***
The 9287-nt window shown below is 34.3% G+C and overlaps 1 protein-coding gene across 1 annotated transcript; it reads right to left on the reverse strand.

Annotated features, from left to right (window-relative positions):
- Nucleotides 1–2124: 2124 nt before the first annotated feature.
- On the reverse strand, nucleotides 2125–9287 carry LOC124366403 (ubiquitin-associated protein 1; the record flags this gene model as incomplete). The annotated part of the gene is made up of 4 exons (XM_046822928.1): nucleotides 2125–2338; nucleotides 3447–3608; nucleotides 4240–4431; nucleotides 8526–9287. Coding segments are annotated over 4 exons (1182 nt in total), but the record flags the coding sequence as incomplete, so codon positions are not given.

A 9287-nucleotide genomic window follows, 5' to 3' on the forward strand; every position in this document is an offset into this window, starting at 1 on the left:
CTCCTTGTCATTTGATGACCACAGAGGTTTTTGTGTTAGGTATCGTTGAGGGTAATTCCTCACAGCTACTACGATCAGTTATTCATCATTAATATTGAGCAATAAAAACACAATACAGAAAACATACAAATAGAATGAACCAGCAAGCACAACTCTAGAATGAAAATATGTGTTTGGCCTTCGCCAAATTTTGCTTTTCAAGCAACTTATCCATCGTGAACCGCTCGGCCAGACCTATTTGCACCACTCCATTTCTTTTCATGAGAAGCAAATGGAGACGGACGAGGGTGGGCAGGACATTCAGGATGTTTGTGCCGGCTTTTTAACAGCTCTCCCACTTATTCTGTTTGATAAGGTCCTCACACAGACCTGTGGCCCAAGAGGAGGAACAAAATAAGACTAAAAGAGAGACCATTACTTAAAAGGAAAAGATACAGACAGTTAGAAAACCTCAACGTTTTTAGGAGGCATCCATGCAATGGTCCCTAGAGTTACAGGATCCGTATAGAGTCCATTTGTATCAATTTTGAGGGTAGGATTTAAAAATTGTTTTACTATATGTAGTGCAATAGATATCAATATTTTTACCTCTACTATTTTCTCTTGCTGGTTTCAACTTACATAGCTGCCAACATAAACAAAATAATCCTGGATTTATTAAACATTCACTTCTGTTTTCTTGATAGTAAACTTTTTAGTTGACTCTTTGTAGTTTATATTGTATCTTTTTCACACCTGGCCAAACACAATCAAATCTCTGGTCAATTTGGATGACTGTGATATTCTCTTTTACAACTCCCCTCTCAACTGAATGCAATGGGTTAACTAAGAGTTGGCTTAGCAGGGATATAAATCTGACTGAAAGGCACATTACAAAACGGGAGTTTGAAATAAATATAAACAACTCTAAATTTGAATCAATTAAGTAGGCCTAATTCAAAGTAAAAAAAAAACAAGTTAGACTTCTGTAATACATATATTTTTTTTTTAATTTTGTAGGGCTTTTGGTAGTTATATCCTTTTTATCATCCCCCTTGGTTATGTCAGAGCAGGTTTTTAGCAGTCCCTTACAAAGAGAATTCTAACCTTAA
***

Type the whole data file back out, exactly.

The 9287-nt window shown below is 34.3% G+C and overlaps 1 protein-coding gene across 1 annotated transcript; it reads right to left on the reverse strand.

Annotated features, from left to right (window-relative positions):
- Nucleotides 1–2124: 2124 nt before the first annotated feature.
- On the reverse strand, nucleotides 2125–9287 carry LOC124366403 (ubiquitin-associated protein 1; the record flags this gene model as incomplete). The annotated part of the gene is made up of 4 exons (XM_046822928.1): nucleotides 2125–2338; nucleotides 3447–3608; nucleotides 4240–4431; nucleotides 8526–9287. Coding segments are annotated over 4 exons (1182 nt in total), but the record flags the coding sequence as incomplete, so codon positions are not given.

A 9287-nucleotide genomic window follows, 5' to 3' on the forward strand; every position in this document is an offset into this window, starting at 1 on the left:
CTCCTTGTCATTTGATGACCACAGAGGTTTTTGTGTTAGGTATCGTTGAGGGTAATTCCTCACAGCTACTACGATCAGTTATTCATCATTAATATTGAGCAATAAAAACACAATACAGAAAACATACAAATAGAATGAACCAGCAAGCACAACTCTAGAATGAAAATATGTGTTTGGCCTTCGCCAAATTTTGCTTTTCAAGCAACTTATCCATCGTGAACCGCTCGGCCAGACCTATTTGCACCACTCCATTTCTTTTCATGAGAAGCAAATGGAGACGGACGAGGGTGGGCAGGACATTCAGGATGTTTGTGCCGGCTTTTTAACAGCTCTCCCACTTATTCTGTTTGATAAGGTCCTCACACAGACCTGTGGCCCAAGAGGAGGAACAAAATAAGACTAAAAGAGAGACCATTACTTAAAAGGAAAAGATACAGACAGTTAGAAAACCTCAACGTTTTTAGGAGGCATCCATGCAATGGTCCCTAGAGTTACAGGATCCGTATAGAGTCCATTTGTATCAATTTTGAGGGTAGGATTTAAAAATTGTTTTACTATATGTAGTGCAATAGATATCAATATTTTTACCTCTACTATTTTCTCTTGCTGGTTTCAACTTACATAGCTGCCAACATAAACAAAATAATCCTGGATTTATTAAACATTCACTTCTGTTTTCTTGATAGTAAACTTTTTAGTTGACTCTTTGTAGTTTATATTGTATCTTTTTCACACCTGGCCAAACACAATCAAATCTCTGGTCAATTTGGATGACTGTGATATTCTCTTTTACAACTCCCCTCTCAACTGAATGCAATGGGTTAACTAAGAGTTGGCTTAGCAGGGATATAAATCTGACTGAAAGGCACATTACAAAACGGGAGTTTGAAATAAATATAAACAACTCTAAATTTGAATCAATTAAGTAGGCCTAATTCAAAGTAAAAAAAAAACAAGTTAGACTTCTGTAATACATATATTTTTTTTTTAATTTTGTAGGGCTTTTGGTAGTTATATCCTTTTTATCATCCCCCTTGGTTATGTCAGAGCAGGTTTTTAGCAGTCCCTTACAAAGAGAATTCTAACCTTAA